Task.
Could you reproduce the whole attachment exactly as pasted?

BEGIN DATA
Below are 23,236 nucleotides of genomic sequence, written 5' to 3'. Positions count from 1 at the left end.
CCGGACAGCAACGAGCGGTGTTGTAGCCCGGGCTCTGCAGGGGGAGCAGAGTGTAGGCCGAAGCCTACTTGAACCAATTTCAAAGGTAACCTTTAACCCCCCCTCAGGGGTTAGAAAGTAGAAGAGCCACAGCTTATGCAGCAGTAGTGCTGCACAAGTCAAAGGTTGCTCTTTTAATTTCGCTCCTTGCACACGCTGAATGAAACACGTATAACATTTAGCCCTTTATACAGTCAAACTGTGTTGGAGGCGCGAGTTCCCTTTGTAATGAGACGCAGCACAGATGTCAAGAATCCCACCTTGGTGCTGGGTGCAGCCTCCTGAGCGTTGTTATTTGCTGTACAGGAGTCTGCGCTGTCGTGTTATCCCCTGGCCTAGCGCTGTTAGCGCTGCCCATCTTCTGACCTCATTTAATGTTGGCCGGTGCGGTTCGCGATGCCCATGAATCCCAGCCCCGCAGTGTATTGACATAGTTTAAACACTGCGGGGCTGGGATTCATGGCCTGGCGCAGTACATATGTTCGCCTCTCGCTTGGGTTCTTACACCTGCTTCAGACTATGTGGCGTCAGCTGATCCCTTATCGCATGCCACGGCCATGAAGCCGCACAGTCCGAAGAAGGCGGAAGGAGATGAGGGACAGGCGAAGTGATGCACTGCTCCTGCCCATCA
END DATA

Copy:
Below are 23,236 nucleotides of genomic sequence, written 5' to 3'. Positions count from 1 at the left end.
CCGGACAGCAACGAGCGGTGTTGTAGCCCGGGCTCTGCAGGGGGAGCAGAGTGTAGGCCGAAGCCTACTTGAACCAATTTCAAAGGTAACCTTTAACCCCCCCTCAGGGGTTAGAAAGTAGAAGAGCCACAGCTTATGCAGCAGTAGTGCTGCACAAGTCAAAGGTTGCTCTTTTAATTTCGCTCCTTGCACACGCTGAATGAAACACGTATAACATTTAGCCCTTTATACAGTCAAACTGTGTTGGAGGCGCGAGTTCCCTTTGTAATGAGACGCAGCACAGATGTCAAGAATCCCACCTTGGTGCTGGGTGCAGCCTCCTGAGCGTTGTTATTTGCTGTACAGGAGTCTGCGCTGTCGTGTTATCCCCTGGCCTAGCGCTGTTAGCGCTGCCCATCTTCTGACCTCATTTAATGTTGGCCGGTGCGGTTCGCGATGCCCATGAATCCCAGCCCCGCAGTGTATTGACATAGTTTAAACACTGCGGGGCTGGGATTCATGGCCTGGCGCAGTACATATGTTCGCCTCTCGCTTGGGTTCTTACACCTGCTTCAGACTATGTGGCGTCAGCTGATCCCTTATCGCATGCCACGGCCATGAAGCCGCACAGTCCGAAGAAGGCGGAAGGAGATGAGGGACAGGCGAAGTGATGCACTGCTCCTGCCCATCA